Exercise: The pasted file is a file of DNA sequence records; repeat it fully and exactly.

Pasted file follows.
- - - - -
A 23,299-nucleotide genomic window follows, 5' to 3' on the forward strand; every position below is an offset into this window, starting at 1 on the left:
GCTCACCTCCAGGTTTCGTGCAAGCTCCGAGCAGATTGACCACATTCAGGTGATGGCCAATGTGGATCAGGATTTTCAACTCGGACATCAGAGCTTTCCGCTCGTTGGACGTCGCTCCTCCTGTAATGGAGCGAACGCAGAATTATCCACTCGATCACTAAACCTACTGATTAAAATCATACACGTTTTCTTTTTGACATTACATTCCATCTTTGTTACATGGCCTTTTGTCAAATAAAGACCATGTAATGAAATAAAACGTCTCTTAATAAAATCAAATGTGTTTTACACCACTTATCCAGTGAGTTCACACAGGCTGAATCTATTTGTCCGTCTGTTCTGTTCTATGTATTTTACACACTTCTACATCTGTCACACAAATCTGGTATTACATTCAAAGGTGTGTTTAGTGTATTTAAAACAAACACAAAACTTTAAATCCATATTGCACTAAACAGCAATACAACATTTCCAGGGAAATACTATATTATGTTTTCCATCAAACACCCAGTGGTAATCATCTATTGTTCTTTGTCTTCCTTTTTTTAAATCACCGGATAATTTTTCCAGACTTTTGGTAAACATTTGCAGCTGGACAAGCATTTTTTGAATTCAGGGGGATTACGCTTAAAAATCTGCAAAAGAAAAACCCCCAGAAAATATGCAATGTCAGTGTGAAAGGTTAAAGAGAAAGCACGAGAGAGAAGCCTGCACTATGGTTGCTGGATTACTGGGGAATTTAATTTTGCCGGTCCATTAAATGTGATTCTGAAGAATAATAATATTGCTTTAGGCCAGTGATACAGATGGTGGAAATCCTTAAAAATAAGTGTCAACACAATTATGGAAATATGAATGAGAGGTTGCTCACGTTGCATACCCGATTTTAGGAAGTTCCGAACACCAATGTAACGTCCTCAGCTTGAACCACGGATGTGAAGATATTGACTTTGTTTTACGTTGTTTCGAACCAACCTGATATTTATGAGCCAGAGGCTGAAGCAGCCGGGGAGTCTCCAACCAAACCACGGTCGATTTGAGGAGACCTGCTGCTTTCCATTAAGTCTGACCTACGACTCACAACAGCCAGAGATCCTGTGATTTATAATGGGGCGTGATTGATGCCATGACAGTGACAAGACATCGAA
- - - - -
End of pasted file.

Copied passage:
A 23,299-nucleotide genomic window follows, 5' to 3' on the forward strand; every position below is an offset into this window, starting at 1 on the left:
GCTCACCTCCAGGTTTCGTGCAAGCTCCGAGCAGATTGACCACATTCAGGTGATGGCCAATGTGGATCAGGATTTTCAACTCGGACATCAGAGCTTTCCGCTCGTTGGACGTCGCTCCTCCTGTAATGGAGCGAACGCAGAATTATCCACTCGATCACTAAACCTACTGATTAAAATCATACACGTTTTCTTTTTGACATTACATTCCATCTTTGTTACATGGCCTTTTGTCAAATAAAGACCATGTAATGAAATAAAACGTCTCTTAATAAAATCAAATGTGTTTTACACCACTTATCCAGTGAGTTCACACAGGCTGAATCTATTTGTCCGTCTGTTCTGTTCTATGTATTTTACACACTTCTACATCTGTCACACAAATCTGGTATTACATTCAAAGGTGTGTTTAGTGTATTTAAAACAAACACAAAACTTTAAATCCATATTGCACTAAACAGCAATACAACATTTCCAGGGAAATACTATATTATGTTTTCCATCAAACACCCAGTGGTAATCATCTATTGTTCTTTGTCTTCCTTTTTTTAAATCACCGGATAATTTTTCCAGACTTTTGGTAAACATTTGCAGCTGGACAAGCATTTTTTGAATTCAGGGGGATTACGCTTAAAAATCTGCAAAAGAAAAACCCCCAGAAAATATGCAATGTCAGTGTGAAAGGTTAAAGAGAAAGCACGAGAGAGAAGCCTGCACTATGGTTGCTGGATTACTGGGGAATTTAATTTTGCCGGTCCATTAAATGTGATTCTGAAGAATAATAATATTGCTTTAGGCCAGTGATACAGATGGTGGAAATCCTTAAAAATAAGTGTCAACACAATTATGGAAATATGAATGAGAGGTTGCTCACGTTGCATACCCGATTTTAGGAAGTTCCGAACACCAATGTAACGTCCTCAGCTTGAACCACGGATGTGAAGATATTGACTTTGTTTTACGTTGTTTCGAACCAACCTGATATTTATGAGCCAGAGGCTGAAGCAGCCGGGGAGTCTCCAACCAAACCACGGTCGATTTGAGGAGACCTGCTGCTTTCCATTAAGTCTGACCTACGACTCACAACAGCCAGAGATCCTGTGATTTATAATGGGGCGTGATTGATGCCATGACAGTGACAAGACATCGAA